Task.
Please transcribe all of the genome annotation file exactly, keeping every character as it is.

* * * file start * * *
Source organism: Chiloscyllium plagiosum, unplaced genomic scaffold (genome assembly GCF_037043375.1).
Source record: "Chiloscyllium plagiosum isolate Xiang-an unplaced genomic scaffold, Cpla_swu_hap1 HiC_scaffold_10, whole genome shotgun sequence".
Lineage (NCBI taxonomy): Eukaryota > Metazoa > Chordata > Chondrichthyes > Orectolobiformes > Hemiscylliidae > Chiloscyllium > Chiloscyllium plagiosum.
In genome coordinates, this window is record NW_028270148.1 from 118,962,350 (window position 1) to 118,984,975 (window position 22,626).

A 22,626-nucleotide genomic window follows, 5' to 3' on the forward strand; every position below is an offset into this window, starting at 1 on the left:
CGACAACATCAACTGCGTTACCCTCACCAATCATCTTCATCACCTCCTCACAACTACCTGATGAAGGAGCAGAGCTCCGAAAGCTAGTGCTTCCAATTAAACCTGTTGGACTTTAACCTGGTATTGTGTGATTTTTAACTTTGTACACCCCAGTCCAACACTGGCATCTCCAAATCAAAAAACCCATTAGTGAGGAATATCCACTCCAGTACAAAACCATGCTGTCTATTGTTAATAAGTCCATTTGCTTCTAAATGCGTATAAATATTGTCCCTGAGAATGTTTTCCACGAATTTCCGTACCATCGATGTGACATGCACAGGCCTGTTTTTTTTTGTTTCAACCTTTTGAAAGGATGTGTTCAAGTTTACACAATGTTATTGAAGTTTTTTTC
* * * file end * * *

Source organism: Chiloscyllium plagiosum, unplaced genomic scaffold (genome assembly GCF_037043375.1).
Source record: "Chiloscyllium plagiosum isolate Xiang-an unplaced genomic scaffold, Cpla_swu_hap1 HiC_scaffold_10, whole genome shotgun sequence".
Lineage (NCBI taxonomy): Eukaryota > Metazoa > Chordata > Chondrichthyes > Orectolobiformes > Hemiscylliidae > Chiloscyllium > Chiloscyllium plagiosum.
In genome coordinates, this window is record NW_028270148.1 from 118,962,350 (window position 1) to 118,984,975 (window position 22,626).

A 22,626-nucleotide genomic window follows, 5' to 3' on the forward strand; every position below is an offset into this window, starting at 1 on the left:
CGACAACATCAACTGCGTTACCCTCACCAATCATCTTCATCACCTCCTCACAACTACCTGATGAAGGAGCAGAGCTCCGAAAGCTAGTGCTTCCAATTAAACCTGTTGGACTTTAACCTGGTATTGTGTGATTTTTAACTTTGTACACCCCAGTCCAACACTGGCATCTCCAAATCAAAAAACCCATTAGTGAGGAATATCCACTCCAGTACAAAACCATGCTGTCTATTGTTAATAAGTCCATTTGCTTCTAAATGCGTATAAATATTGTCCCTGAGAATGTTTTCCACGAATTTCCGTACCATCGATGTGACATGCACAGGCCTGTTTTTTTTTGTTTCAACCTTTTGAAAGGATGTGTTCAAGTTTACACAATGTTATTGAAGTTTTTTTC